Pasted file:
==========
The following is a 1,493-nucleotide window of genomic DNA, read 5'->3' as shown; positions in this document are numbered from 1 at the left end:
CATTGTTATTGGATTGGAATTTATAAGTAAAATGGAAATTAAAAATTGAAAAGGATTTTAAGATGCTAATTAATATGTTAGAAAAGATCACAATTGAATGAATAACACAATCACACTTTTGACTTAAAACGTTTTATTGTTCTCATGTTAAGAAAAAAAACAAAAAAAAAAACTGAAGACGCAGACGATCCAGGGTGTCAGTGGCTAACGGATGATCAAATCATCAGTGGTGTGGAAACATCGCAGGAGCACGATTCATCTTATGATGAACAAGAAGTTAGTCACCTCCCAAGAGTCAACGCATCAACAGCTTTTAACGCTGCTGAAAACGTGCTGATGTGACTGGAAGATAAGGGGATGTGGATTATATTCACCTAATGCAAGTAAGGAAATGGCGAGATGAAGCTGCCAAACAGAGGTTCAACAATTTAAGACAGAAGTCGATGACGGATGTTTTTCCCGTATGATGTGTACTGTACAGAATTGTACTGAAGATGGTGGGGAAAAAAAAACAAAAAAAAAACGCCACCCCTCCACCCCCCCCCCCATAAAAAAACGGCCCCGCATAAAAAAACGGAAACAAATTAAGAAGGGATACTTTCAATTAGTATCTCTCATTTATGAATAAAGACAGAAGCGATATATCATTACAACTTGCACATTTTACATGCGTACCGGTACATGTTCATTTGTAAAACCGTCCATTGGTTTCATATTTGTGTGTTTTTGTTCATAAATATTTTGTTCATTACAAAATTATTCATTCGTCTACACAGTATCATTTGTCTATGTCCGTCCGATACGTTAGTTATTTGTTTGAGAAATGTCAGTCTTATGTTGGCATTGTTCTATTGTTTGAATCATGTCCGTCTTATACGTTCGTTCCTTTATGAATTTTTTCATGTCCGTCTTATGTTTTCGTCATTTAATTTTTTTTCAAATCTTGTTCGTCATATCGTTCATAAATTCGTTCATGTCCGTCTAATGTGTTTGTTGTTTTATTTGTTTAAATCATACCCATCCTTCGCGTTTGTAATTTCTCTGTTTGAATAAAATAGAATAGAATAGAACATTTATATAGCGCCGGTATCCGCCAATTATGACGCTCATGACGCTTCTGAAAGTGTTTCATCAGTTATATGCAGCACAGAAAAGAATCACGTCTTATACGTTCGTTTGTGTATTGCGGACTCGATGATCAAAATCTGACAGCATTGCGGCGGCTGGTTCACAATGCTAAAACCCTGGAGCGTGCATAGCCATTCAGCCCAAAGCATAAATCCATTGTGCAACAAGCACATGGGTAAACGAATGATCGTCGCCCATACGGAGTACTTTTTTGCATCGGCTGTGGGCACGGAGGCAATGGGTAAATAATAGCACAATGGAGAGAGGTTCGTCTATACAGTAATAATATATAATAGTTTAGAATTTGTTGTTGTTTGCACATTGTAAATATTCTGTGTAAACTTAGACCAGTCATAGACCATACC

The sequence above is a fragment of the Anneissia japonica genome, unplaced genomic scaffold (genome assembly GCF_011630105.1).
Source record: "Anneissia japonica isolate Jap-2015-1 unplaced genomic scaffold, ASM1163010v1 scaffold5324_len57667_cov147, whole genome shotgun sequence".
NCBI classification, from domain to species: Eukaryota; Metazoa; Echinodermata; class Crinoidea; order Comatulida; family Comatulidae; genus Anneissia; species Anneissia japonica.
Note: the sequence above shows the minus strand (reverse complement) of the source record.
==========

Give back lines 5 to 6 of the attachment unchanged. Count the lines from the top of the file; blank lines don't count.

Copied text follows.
NCBI classification, from domain to species: Eukaryota; Metazoa; Echinodermata; class Crinoidea; order Comatulida; family Comatulidae; genus Anneissia; species Anneissia japonica.
Note: the sequence above shows the minus strand (reverse complement) of the source record.